"Fish is not brain food, because no fishermen of my acquaintance are overly brilliant."
She advocated no activity after a large meal, no fried foods, no food in the morning, and lots of fresh air.

Along with her full length manuscripts, she published a series of small, pamphlet-like books, among them, Fifteen New Ways for Oysters, published in 1894.  It was just that -- 15 recipes for oysters.  This is one of them:

Baked Mushrooms

Peel and cut short the stems from a pound of good sized mushrooms;put them in a baking pan, gills up; put a tiny bit of butter on each; sprinkle with salt and pepper. Run them in a hot oven for fifteen minutes; then pour in the pan about a gill of cream and one gill of oyster liquor that has been boiled  and strained; bring to boiling point. Dish the mushrooms, cover them over with the oysters, add two tablespoons of sherry to sauce.  Make it very hot and pour it over.

Mrs. Rorer was quite the writer and really needs a biography!  There are a lot of Mrs. Rorer's books out there, so keep an eye out in dusty old bookstore!

02 October 2014

Merchant of Sonoma

As one might expect, we just love Williams-Sonoma.  So it is fitting and proper that we feature Merchant of Sonoma on Chuck Williams 99th birthday.  William Warren's Merchant of Sonoma tells the story of Chuck Williams and his now famous cookery store.

On May 1, 1953, Chuck Williams saw Paris for the first time...and as they say, the rest was history.  Williams was a fine amateur cook living in the sleepy village of Sonoma.  He was looking for a business opportunity when he ran across a  hardware store.  The building would house a couple of other small businesses and provide an income. He would keep the hardware store and add a few household items.  It would be a big move, so he left with friends for a trip to Europe.

In Paris, Williams found wonderful items to stock a kitchen.  Items that were unknown to most of America.  Williams loved the simple foods and fancy cookware and an idea was born.  Williams kept his hardware store, but gradually realized that the hardware he wanted to sell was the hardware for the kitchen.  Williams began importing items he had seen in France to Sonoma and selling them in his shop and through the mail.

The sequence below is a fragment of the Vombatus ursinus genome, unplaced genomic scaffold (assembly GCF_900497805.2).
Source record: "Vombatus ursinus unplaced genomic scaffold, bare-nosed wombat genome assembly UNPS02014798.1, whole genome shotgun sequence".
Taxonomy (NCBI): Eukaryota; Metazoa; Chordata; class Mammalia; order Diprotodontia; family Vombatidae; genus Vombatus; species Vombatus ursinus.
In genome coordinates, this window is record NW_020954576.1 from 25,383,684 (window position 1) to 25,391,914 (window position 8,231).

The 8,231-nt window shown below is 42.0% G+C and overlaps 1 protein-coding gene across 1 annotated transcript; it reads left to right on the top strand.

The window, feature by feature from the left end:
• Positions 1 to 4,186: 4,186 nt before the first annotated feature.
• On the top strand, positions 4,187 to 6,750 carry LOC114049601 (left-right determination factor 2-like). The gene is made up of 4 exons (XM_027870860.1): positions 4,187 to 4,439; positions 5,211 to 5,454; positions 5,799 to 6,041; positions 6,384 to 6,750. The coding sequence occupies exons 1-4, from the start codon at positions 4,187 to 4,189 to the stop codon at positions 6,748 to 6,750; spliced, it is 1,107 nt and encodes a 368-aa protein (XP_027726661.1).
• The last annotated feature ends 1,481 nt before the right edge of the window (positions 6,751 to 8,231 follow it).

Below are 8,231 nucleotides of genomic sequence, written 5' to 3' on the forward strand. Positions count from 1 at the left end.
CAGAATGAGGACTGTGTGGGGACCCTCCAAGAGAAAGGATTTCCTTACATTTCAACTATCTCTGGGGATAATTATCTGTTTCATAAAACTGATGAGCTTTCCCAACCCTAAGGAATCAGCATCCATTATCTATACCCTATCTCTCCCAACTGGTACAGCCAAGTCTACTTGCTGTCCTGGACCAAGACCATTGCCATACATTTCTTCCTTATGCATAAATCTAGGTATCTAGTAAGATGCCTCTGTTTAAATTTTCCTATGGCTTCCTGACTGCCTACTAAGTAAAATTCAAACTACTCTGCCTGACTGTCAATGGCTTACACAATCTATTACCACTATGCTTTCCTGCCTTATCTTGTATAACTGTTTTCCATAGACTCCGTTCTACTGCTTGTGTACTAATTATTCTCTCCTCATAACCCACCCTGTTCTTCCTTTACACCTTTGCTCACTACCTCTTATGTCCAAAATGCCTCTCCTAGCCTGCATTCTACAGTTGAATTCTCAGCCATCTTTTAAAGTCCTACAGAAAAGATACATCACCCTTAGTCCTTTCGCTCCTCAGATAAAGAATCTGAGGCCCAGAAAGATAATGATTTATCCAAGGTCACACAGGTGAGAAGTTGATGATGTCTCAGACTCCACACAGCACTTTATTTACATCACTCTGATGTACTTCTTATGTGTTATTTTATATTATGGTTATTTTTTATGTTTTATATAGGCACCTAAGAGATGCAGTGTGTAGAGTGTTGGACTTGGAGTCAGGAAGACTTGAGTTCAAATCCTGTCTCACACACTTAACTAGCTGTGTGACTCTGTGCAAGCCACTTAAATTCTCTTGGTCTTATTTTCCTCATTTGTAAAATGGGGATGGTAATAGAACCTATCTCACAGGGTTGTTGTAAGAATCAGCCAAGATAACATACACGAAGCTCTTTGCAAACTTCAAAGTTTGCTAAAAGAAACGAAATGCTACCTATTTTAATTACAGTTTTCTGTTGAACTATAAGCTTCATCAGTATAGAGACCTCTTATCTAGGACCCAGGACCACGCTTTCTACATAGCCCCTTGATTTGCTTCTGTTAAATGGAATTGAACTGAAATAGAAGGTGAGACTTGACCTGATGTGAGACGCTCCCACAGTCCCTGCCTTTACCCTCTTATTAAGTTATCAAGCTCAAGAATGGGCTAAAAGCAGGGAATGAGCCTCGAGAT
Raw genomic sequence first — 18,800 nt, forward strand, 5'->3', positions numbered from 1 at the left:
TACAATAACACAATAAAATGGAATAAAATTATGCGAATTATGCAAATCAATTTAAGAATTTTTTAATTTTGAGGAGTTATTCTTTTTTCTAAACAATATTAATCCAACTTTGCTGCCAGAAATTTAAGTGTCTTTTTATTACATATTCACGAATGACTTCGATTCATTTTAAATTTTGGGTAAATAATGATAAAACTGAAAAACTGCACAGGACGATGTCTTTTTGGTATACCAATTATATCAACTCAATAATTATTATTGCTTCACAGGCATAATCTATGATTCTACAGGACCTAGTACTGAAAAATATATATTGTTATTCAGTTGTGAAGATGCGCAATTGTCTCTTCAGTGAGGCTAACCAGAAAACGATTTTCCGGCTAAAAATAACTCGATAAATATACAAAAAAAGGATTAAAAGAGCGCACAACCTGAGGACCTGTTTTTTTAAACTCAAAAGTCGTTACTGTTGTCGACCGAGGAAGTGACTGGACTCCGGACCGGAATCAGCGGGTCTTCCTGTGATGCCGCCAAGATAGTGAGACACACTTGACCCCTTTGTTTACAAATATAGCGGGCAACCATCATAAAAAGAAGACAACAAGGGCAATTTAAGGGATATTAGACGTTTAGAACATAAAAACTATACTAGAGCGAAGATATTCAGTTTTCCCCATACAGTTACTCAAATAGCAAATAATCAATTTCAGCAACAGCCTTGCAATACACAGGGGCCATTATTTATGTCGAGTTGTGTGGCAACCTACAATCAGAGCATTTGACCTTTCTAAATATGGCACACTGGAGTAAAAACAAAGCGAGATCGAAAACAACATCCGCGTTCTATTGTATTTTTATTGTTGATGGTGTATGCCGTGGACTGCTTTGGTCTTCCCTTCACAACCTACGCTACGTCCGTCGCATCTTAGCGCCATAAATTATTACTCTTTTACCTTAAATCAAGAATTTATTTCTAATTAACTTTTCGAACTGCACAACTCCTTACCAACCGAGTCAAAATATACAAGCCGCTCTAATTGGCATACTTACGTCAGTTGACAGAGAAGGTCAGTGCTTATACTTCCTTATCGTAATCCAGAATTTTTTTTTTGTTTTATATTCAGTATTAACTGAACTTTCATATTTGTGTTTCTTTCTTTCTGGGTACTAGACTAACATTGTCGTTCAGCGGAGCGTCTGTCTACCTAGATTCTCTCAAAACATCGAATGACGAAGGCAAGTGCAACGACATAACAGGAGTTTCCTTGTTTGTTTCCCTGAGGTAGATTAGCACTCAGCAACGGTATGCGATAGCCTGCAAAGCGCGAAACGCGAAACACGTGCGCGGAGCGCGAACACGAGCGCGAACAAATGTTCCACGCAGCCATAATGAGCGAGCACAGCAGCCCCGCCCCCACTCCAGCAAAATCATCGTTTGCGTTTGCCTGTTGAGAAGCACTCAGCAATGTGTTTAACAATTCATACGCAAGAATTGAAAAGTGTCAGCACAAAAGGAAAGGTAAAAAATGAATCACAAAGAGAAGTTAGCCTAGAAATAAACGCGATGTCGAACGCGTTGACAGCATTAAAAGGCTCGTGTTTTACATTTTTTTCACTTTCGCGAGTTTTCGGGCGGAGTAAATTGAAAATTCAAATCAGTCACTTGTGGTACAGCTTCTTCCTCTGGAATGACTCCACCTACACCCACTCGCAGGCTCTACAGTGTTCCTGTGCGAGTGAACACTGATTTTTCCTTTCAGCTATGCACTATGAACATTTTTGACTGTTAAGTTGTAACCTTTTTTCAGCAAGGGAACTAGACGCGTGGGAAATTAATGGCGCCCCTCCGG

Clearly, it was an idea whose time had come.  It is still coming.  Along with hardware, Williams included a few select pantry items.  One of his first was Italian balsamic vinegar.  This simple salad was one of Williams' favorites.  He carefully explains that in Italy, the oil and vinegar are not mixed together. A salad is tossed first in the vinegar, then tossed in the oil.  They believe the oil holds in the vinegar and prevents it from dripping to the bottom of the bowl.

Blacksmith Salad

6 servings
1 large or 2 small heads butter lettuce
1 piece Parmesan cheese, 3 oz.
2 tablespoons balsamic vinegar
Pinch of salt
1/3 cup extra virgin olive oil

Chill salad bowl but do not allow it to become too cold or the lettuce leaves will stick to it. 

Discard any tough or discolored outer lettuce leaves. Separate, rinse and thoroughly dry remaining leaves, then tear any larger leaves into pieces. Place in chilled salad bowl. Using vegetable peeler, slice Parmesan cheese into very thin chips and scatter over lettuce. Sprinkle with vinegar and salt and toss well. Drizzle oil over top and toss again. Serve on individual plates. 

With his expert eye for detail and his love of great food, Chuck Williams built an empire, an adult candyland for the home cook.  

                                                         Happy Birthday Mr. Williams.